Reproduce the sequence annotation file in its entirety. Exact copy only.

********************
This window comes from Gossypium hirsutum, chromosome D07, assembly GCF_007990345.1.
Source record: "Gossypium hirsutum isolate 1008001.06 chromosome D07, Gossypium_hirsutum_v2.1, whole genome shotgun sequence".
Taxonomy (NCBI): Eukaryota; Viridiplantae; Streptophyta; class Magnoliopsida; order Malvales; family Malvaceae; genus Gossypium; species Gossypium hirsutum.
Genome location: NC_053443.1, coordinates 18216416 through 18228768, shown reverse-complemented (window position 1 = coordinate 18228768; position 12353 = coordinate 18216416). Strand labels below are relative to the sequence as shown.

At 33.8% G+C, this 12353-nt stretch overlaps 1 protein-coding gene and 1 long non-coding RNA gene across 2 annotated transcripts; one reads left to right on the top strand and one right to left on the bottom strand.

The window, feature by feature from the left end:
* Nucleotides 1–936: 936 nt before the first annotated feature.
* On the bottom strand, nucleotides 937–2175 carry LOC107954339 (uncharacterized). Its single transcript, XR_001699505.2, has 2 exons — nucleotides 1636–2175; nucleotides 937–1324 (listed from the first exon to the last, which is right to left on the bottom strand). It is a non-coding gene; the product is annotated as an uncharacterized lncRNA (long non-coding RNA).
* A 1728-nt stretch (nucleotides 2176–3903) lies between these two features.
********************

This window comes from Gossypium hirsutum, chromosome D07, assembly GCF_007990345.1.
Source record: "Gossypium hirsutum isolate 1008001.06 chromosome D07, Gossypium_hirsutum_v2.1, whole genome shotgun sequence".
Taxonomy (NCBI): Eukaryota; Viridiplantae; Streptophyta; class Magnoliopsida; order Malvales; family Malvaceae; genus Gossypium; species Gossypium hirsutum.
Genome location: NC_053443.1, coordinates 18216416 through 18228768, shown reverse-complemented (window position 1 = coordinate 18228768; position 12353 = coordinate 18216416). Strand labels below are relative to the sequence as shown.

At 33.8% G+C, this 12353-nt stretch overlaps 1 protein-coding gene and 1 long non-coding RNA gene across 2 annotated transcripts; one reads left to right on the top strand and one right to left on the bottom strand.

The window, feature by feature from the left end:
* Nucleotides 1–936: 936 nt before the first annotated feature.
* On the bottom strand, nucleotides 937–2175 carry LOC107954339 (uncharacterized). Its single transcript, XR_001699505.2, has 2 exons — nucleotides 1636–2175; nucleotides 937–1324 (listed from the first exon to the last, which is right to left on the bottom strand). It is a non-coding gene; the product is annotated as an uncharacterized lncRNA (long non-coding RNA).
* A 1728-nt stretch (nucleotides 2176–3903) lies between these two features.